Another way of doing it is by showing him having an emotionally malnourished childhood and the fact that he went into drugs and is unable to quit so needs rehabs and without a regular visit to a rehab or without refueling himself periodically with a certain chemical he is no more than a freak dancing to the music of oppression. Use him like a lock with a rusty key that needs to be lubricated for the lock-key system to work properly and give the lubricant to his opponent and watch the story take shape...


Get him drunk and start to ask him questions. Maybe - as others suggested - about his surname. Maybe about his childhood.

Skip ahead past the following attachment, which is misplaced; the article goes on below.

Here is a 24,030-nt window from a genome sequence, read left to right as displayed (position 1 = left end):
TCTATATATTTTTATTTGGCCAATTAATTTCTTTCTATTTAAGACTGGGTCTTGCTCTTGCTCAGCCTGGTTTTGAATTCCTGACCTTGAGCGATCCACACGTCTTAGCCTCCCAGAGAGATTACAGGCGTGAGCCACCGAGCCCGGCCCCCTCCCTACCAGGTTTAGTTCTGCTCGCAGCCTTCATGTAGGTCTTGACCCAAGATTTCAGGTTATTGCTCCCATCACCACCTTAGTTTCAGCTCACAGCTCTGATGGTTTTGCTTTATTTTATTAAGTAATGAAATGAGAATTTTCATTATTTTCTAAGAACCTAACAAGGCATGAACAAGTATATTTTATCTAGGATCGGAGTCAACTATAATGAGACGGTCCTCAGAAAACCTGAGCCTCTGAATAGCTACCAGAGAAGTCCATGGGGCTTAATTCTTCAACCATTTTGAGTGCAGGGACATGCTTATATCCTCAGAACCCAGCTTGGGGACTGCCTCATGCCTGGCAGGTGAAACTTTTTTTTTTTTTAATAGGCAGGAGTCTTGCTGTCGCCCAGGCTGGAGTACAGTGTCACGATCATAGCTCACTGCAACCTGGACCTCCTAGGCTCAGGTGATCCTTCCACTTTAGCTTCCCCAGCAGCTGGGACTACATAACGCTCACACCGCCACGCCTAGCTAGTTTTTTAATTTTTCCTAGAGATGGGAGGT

You don't have to write all of it, but imagine it, and see what comes out. Somewhere in his drunken - i.e. open and uninhibited state - is the real person, and the real flaws. Once you have had that (possibly quite long) conversation, you will know the character better, and you can write some of that.

If there is something embarassing about his name in context, then someone taunting him about it might be a good setting to explore this. If he has a physical characteristic, then maybe it gets worse after some activity, and you can explore it then.

But once you have revealed these flaws, problems, irritations, then he needs to draw strength from them, and not be defeated. So maybe it is his heredity that he feels he needs to live up to. Maybe it is his disability that will not stop him. Then you have a super hero that other s can relate to, because they are drawing their real strength from their own failings.